Stamping Articles

Whether you're using a high-speed stamping press to make simple parts at breakneck speeds or doing something really tricky, like deep drawing a material that puts up a lot of resistance, the information in this technology area is sure to help. The articles, case studies, and press releases cover stamping presses, lubricants, and materials.

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Dangerous curves

June 8, 2004 | By Kathleen McLaughlin

Provocative lines and innovative materials are the hallmarks of luxury car manufacturer Jaguar Cars Ltd.Jaguar has reaped the benefits of aluminum since 1922, when the company, then known as the Swallow Sidecar Co., designed sidecars out of lightweight aluminum panels. Since then the company has...

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Spraying it right

June 8, 2004 | By Stan Reineke

For coil-fed applications, spray cabinets can be mounted to the feeder to accommodate passline changes.Most stampers understand the need for lubricants, but many apply as little as possible so they don't have to deal with the mess. Others take an opposite approach and flood the tool and...

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Advanced lubricant technology for high-strength steel

June 8, 2004 | By Brad Jeffery

Figure 1As if the recent rise in steel prices weren't enough, now automotive stamping suppliers are faced with the difficult task of getting high-strength steel (HSS) to form parts with tooling designed for mild steel.In an effort to reduce vehicle weight and improve gas mileage, automotive...

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Sink-making secrets

June 8, 2004 | By Art Hedrick

Figure 1Double drawn stainless steel sinkSink photo courtesy of Polarware.Have you ever looked at a deep-drawn double-bowl sink and wondered how it's made? After all, one deep-drawn shell is right next to the other. Where does the metal come from to achieve the height?Figure 1shows a classic...

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Using Monitoring Systems to Improve Stamping 'Batting Average'

May 4, 2004 | By Pat Ontrop

What do baseball players, weather forecasters, and typical stamping plants have in common? Most are less than 60 percent effective.

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Sizing up pallet decoilers

May 4, 2004 | By Michael Grabow

The primary reason for purchasing a decoiler is to increase production. By correctly sizing the machine for your needs, you can increase production and the bottom line.

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Eliminating slug pulling during piercing operations

May 4, 2004 | By Art Hedrick

Author's Note: Before I get into the meat of this article, I would like to let my readers know how much I appreciate their loyalty to STAMPING Journal® and the Die Science column.STAMPING Journalnow is published monthly, and I am delighted to announce that I will be writing the Die Science...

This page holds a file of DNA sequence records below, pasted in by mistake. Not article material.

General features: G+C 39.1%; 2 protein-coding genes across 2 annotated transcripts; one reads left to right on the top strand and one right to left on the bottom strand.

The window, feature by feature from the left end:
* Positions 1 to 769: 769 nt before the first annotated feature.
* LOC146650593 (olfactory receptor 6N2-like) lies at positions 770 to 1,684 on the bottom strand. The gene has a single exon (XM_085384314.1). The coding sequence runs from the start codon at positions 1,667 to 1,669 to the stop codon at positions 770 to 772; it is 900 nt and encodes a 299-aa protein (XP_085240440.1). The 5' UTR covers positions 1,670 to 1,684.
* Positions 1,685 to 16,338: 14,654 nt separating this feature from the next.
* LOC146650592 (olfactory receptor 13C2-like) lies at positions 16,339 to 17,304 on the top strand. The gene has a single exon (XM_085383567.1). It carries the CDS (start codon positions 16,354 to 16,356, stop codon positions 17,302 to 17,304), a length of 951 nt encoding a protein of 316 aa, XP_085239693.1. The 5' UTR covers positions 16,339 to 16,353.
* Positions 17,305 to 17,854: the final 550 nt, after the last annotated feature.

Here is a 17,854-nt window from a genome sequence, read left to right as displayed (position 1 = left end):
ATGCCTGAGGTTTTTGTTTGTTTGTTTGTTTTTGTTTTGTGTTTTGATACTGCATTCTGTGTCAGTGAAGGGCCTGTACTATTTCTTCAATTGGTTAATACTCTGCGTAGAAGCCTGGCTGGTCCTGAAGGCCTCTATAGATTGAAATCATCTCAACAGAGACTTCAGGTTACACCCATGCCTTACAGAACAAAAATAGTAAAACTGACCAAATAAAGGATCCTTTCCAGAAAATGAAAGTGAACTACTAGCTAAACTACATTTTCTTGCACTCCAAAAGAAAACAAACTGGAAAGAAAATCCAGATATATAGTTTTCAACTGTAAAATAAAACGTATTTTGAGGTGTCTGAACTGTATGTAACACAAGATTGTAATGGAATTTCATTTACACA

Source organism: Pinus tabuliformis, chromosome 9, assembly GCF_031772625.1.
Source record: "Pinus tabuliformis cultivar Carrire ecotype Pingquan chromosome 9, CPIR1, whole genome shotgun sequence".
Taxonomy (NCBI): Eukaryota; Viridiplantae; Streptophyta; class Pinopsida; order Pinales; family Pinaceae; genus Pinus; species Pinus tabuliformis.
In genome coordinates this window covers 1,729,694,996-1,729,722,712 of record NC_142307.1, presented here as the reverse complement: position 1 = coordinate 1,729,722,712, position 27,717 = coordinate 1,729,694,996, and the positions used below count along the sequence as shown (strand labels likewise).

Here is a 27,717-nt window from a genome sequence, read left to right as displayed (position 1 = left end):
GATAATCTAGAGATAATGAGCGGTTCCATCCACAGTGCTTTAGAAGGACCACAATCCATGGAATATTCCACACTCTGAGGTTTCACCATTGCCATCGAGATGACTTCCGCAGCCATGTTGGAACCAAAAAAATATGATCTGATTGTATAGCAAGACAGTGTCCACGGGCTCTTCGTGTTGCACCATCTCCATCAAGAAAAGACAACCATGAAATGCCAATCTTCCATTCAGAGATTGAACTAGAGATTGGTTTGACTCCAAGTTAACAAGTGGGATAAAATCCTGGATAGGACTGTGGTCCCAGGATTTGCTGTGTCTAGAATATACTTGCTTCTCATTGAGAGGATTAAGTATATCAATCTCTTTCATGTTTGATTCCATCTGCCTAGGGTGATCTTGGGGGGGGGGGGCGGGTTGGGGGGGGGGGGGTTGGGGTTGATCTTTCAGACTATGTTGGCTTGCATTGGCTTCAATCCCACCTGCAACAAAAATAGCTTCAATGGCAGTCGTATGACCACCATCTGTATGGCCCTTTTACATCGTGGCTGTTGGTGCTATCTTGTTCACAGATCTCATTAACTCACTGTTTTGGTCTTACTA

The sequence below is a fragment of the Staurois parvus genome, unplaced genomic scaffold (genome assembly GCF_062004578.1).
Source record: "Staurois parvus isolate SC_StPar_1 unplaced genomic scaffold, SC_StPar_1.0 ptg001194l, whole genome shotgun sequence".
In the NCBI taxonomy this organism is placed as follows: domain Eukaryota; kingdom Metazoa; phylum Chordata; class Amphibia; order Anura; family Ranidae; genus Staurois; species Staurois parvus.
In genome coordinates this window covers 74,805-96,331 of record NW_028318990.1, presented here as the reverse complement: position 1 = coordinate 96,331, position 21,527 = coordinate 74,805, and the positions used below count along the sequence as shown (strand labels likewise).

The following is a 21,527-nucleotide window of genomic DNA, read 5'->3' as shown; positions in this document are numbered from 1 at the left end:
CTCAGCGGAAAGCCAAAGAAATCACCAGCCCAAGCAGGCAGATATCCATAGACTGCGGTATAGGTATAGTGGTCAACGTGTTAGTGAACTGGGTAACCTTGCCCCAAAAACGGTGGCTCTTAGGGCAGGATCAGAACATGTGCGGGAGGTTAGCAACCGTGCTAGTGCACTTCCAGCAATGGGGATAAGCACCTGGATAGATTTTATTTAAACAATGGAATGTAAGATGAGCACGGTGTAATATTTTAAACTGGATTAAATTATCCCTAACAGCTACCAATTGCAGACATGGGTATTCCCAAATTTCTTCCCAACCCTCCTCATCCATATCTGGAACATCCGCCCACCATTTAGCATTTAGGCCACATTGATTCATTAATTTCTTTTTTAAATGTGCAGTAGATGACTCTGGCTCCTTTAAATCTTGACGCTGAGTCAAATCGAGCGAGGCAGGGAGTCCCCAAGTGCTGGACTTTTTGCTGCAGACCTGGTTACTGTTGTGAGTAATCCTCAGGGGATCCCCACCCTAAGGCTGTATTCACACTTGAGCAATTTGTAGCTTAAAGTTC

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Saving time and reducing waste with quick die change

May 4, 2004 | By Herb Kamphausen

Quick die change is not just a way of setting up dies; it's a mindset for the elimination of waste.

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Stamping tools for UHSS get tougher

April 6, 2004 | By Ed Severson, Brett Krause

The automotive industry wants to develop cars that are lighter, stronger, and less costly to manufacture. One way it can achieve these goals is to construct body panels, suspension components, structural members, and frames using ultrahigh-strength steels (UHSS). Increasing an automotive part's...

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Sizing up servo presses

April 6, 2004 | By James Landowski

Servo-powered presses will not replace all flywheel mechanical presses. Each technology has its advantages and disadvantages, depending on the stamping application.

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Next-generation synthetic forming fluids

April 6, 2004 | By Bob Trivett

Successful metal forming, stamping, and deep drawing depend on three basic elements: the metal substrate, tooling, and lubrication.

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Pitch notch or not? Factors to consider when designing progressive dies

April 6, 2004 | By Art Hedrick

Figure 1In today's competitive global market, stampers are looking for ways to reduce tooling and stamping cost by any means possible. Pitch notches, often referred to as French notches, are used commonly to prevent overfeeding and mis-hits in progressive dies. More often than not, however, using a...

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Venturing Into the World of 3-D Die Design

March 11, 2004 | By Robert W. Harper

2-D, or not 2-D; that is the question. Whether 'tis nobler to venture out into a brisk, bold, new world of 3-D or to stick with old, reliable methods in 2-D.

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New Features in Coil-to-Coil Slitters

March 11, 2004 | By Chuck Damore

Years ago it was customary for coil processors to have dedicated slitting lines for specific materials and gauges. Today's larger, stronger, and thinner-gauge coils, however, require service centers to be able to process many materials and gauges on the same machine.

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Building a better beast

March 1, 2004 | By Heinz Becker

Demands on stampers are similar to those on every component manufacturer these days: Make it right and progressively cheaper year after year. Older press technology may not be able to provide the speed, throughput, die life, and uptime required to reduce production costs. As a result of research...

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